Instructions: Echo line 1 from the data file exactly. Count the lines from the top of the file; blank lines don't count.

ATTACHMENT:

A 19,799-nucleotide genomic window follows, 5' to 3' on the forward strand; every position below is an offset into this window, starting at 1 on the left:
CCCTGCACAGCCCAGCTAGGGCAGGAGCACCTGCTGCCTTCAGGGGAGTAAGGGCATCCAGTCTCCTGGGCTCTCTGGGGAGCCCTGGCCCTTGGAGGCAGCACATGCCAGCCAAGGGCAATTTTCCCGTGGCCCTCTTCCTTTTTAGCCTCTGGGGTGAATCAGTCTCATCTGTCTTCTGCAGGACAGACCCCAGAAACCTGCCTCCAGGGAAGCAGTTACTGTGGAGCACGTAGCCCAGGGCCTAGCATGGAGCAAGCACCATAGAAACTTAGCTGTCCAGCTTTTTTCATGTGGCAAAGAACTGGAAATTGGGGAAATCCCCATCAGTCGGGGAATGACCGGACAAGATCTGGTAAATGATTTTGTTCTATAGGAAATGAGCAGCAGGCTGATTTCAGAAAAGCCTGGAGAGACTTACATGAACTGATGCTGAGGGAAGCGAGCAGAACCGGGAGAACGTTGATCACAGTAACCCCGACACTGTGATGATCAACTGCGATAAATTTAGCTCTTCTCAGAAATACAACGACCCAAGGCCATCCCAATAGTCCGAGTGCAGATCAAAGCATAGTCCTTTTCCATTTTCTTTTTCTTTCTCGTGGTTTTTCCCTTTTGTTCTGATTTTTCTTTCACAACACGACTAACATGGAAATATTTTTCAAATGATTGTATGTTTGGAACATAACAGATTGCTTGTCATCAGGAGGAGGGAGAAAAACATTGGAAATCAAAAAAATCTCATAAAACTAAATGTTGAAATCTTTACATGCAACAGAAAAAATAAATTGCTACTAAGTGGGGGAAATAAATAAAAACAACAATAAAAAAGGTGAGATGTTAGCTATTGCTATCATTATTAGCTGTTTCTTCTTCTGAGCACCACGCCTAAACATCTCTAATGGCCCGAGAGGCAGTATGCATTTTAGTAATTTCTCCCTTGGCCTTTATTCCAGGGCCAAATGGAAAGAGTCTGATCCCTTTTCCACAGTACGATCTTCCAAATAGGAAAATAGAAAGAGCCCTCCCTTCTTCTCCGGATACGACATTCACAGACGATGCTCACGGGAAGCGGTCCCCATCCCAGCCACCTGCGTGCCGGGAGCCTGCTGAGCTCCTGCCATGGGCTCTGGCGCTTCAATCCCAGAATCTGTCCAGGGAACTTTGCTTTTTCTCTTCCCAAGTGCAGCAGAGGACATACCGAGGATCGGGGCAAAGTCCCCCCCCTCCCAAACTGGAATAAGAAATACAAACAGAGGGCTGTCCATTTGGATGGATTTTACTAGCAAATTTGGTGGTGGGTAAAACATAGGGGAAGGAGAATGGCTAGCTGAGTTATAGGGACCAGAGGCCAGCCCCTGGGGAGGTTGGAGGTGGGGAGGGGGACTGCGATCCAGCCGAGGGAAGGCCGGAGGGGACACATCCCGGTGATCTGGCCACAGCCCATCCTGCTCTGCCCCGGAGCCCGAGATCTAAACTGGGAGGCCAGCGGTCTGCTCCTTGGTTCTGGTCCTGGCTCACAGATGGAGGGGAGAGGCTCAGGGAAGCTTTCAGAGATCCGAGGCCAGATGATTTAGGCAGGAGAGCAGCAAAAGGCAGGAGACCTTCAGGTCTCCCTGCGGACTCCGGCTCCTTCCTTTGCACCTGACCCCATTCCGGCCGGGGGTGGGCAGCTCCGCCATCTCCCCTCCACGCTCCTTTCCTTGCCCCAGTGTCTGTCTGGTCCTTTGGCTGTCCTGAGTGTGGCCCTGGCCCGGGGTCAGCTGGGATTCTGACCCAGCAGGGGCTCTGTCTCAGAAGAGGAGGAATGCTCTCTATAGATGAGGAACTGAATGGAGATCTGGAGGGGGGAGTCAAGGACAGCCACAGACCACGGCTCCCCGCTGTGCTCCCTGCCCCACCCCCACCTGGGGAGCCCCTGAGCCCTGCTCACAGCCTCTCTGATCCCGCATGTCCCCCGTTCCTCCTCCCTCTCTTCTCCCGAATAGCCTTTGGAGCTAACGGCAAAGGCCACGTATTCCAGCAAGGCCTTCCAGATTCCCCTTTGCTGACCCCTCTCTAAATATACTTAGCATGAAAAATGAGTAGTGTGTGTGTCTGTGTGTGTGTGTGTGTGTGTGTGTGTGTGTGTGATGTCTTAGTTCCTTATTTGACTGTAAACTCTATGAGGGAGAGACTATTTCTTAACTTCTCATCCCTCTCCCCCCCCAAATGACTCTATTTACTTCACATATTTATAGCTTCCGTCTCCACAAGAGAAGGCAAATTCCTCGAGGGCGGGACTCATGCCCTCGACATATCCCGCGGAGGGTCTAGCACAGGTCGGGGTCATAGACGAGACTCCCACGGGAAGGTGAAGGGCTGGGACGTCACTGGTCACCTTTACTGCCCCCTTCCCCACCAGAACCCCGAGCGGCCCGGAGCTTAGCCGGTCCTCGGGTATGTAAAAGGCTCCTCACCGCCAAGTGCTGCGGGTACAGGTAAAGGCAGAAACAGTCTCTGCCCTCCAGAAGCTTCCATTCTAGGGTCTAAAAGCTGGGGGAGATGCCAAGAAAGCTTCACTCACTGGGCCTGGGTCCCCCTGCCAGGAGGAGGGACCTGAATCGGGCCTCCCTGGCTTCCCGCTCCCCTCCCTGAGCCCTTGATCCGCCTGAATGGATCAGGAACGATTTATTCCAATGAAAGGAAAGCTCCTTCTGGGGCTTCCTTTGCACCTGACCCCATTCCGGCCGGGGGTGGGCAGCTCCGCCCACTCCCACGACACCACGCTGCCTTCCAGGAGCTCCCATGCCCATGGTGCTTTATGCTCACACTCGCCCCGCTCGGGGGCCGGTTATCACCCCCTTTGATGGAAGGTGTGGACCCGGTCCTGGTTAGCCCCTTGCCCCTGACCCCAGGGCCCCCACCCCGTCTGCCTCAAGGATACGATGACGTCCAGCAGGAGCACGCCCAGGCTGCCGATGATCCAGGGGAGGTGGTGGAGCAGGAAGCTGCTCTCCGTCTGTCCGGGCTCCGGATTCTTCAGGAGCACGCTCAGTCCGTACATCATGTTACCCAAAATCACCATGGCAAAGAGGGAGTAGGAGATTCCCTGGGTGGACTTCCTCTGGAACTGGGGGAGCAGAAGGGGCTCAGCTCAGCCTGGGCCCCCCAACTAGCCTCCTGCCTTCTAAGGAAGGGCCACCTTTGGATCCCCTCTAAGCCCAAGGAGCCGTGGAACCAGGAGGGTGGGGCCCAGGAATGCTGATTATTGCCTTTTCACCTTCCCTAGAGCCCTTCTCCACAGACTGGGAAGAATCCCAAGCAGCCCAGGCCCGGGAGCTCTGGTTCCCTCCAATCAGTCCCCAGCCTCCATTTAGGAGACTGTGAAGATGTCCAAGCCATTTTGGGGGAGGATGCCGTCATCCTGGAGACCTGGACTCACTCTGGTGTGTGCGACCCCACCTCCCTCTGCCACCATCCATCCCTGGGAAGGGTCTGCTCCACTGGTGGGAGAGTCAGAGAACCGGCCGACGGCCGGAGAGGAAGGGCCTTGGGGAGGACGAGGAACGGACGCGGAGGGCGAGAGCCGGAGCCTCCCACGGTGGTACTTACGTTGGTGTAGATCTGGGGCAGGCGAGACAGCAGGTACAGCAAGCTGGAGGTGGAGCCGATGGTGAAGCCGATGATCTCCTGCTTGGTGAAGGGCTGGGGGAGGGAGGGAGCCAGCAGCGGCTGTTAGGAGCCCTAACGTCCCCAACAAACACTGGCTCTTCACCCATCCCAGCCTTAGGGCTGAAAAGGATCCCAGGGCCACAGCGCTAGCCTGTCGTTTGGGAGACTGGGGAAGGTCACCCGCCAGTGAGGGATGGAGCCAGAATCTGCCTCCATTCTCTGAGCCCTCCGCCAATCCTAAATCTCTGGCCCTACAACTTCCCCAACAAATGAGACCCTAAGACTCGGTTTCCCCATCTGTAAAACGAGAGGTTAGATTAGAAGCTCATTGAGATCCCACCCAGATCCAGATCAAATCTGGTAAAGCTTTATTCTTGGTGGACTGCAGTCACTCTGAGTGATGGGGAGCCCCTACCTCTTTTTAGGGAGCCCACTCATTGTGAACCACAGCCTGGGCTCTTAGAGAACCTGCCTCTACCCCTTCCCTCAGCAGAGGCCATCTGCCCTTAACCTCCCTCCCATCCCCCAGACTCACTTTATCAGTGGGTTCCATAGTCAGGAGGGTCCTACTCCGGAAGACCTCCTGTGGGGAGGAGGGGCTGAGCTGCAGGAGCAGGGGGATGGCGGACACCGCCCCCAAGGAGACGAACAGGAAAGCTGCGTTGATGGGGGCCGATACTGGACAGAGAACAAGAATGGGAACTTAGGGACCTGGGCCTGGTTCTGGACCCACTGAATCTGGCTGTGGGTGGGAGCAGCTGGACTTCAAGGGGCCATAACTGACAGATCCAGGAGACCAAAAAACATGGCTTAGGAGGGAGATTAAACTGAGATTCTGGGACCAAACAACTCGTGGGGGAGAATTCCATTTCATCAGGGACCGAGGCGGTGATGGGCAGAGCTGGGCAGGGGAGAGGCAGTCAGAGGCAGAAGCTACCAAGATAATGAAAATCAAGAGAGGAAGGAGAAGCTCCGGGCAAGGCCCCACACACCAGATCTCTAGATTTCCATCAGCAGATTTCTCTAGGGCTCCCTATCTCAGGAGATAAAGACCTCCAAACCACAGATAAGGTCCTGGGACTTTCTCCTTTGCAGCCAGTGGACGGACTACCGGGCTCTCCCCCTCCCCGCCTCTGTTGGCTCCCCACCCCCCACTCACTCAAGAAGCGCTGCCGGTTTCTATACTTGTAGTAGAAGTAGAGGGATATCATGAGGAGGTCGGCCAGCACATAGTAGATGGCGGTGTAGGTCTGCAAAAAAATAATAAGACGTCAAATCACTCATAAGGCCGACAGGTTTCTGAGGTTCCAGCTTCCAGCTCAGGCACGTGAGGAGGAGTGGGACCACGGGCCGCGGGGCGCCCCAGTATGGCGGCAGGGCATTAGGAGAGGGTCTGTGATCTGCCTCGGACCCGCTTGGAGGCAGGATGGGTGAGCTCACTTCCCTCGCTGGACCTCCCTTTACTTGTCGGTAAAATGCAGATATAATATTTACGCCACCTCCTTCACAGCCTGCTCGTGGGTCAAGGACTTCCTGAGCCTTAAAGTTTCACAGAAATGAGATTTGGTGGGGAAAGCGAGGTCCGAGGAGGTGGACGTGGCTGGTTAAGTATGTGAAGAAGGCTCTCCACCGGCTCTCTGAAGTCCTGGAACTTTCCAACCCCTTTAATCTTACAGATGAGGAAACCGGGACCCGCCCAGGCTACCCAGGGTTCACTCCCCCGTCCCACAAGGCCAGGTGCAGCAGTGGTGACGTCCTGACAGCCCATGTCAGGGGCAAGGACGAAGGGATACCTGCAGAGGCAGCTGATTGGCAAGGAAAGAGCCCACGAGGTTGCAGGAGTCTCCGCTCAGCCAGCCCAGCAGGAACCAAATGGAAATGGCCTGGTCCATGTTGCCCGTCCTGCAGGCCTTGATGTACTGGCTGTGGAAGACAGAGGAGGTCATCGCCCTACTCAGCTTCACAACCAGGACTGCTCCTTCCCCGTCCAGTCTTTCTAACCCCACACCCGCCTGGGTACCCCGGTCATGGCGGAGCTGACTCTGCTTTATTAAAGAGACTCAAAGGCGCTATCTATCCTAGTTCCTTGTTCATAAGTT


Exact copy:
A 19,799-nucleotide genomic window follows, 5' to 3' on the forward strand; every position below is an offset into this window, starting at 1 on the left: